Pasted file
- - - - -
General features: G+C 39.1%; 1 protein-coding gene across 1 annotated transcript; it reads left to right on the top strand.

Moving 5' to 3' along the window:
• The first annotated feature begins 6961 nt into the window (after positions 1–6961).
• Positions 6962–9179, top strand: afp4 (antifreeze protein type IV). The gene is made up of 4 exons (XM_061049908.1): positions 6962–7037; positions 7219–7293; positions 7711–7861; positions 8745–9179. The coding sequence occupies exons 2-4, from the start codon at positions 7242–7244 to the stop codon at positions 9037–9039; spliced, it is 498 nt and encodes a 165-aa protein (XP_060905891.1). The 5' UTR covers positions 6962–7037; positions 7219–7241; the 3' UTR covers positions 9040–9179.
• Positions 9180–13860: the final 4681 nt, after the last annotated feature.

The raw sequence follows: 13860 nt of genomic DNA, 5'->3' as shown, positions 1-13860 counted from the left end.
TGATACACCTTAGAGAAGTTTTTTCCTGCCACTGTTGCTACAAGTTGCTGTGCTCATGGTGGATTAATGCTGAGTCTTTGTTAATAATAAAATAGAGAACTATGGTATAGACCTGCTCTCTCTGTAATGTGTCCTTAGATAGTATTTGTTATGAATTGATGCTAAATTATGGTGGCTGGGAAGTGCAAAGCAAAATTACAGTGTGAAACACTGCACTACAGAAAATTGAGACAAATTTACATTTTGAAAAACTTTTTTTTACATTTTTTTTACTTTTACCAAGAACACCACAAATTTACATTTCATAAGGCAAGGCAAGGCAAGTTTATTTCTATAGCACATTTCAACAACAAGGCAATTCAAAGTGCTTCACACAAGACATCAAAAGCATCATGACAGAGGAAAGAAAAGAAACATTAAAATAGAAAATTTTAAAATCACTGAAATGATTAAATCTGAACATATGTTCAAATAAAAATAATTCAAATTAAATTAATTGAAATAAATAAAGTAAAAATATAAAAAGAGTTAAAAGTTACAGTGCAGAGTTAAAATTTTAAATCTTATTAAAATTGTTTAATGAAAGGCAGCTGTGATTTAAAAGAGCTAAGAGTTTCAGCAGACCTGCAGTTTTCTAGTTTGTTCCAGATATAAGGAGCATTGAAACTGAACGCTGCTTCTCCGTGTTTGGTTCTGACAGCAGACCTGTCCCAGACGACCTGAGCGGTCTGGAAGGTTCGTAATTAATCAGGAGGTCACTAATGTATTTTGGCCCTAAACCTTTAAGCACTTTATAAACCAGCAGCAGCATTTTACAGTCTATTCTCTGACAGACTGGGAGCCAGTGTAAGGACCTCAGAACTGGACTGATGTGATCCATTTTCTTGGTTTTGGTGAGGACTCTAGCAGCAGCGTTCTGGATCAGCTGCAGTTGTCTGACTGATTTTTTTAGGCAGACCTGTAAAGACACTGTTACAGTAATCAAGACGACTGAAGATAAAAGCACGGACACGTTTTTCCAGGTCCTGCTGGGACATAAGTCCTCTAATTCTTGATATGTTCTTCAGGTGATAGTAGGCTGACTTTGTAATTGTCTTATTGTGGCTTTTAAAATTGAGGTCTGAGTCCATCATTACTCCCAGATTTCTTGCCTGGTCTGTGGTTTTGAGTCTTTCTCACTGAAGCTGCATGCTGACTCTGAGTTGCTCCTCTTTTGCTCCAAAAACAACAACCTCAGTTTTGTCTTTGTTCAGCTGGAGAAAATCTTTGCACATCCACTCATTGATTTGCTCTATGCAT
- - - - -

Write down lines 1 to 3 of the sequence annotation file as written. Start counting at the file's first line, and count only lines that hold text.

General features: G+C 39.1%; 1 protein-coding gene across 1 annotated transcript; it reads left to right on the top strand.

Moving 5' to 3' along the window:
• The first annotated feature begins 6961 nt into the window (after positions 1–6961).